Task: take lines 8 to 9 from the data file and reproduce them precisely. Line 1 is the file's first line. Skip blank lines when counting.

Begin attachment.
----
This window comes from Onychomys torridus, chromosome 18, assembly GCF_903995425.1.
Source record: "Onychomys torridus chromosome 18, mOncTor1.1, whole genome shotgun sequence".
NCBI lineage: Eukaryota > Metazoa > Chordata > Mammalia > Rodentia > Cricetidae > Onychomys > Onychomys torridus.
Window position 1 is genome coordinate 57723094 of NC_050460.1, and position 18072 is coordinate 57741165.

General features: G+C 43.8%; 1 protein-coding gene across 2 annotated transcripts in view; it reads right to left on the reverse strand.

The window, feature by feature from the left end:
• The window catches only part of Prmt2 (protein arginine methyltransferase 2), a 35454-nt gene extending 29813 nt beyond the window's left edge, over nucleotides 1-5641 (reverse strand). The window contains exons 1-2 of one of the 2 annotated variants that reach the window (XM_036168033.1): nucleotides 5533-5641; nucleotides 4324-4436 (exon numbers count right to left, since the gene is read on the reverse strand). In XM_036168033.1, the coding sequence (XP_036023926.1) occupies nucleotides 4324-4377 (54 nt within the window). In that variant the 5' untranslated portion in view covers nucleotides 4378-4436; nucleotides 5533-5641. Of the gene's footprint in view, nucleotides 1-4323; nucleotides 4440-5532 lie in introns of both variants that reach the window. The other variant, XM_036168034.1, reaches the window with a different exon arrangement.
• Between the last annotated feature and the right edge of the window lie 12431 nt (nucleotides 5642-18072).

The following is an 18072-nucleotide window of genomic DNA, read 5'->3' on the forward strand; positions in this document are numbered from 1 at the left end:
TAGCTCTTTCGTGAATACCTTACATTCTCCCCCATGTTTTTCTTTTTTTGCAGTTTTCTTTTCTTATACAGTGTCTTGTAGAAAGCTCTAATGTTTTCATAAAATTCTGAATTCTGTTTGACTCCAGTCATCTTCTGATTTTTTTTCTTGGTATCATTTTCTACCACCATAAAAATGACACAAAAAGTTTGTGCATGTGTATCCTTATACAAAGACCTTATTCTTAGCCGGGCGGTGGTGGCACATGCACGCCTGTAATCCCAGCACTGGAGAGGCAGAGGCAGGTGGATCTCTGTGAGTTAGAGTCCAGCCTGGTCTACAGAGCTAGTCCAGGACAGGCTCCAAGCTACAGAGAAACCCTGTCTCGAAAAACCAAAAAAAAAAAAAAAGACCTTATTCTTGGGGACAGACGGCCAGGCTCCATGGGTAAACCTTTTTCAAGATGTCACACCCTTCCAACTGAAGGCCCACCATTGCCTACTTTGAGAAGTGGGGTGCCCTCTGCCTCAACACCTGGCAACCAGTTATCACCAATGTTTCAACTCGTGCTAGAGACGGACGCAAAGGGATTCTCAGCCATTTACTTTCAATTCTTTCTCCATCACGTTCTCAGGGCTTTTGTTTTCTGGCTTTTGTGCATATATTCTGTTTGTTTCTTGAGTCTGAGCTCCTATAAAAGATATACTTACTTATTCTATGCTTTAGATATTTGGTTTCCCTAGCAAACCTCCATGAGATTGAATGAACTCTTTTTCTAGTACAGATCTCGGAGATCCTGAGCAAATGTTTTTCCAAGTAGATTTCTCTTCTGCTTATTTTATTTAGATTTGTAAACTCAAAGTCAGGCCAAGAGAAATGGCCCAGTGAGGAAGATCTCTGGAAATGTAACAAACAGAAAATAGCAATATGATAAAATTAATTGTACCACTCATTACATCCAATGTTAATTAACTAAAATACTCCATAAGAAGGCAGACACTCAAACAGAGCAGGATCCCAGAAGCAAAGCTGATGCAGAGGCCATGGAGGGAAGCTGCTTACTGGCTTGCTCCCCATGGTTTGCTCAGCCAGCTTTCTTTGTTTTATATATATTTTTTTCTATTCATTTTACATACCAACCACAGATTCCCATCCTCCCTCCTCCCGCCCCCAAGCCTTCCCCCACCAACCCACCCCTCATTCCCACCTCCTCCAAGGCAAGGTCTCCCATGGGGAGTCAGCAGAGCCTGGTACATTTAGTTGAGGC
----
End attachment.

• Between the last annotated feature and the right edge of the window lie 12431 nt (nucleotides 5642-18072).

The following is an 18072-nucleotide window of genomic DNA, read 5'->3' on the forward strand; positions in this document are numbered from 1 at the left end: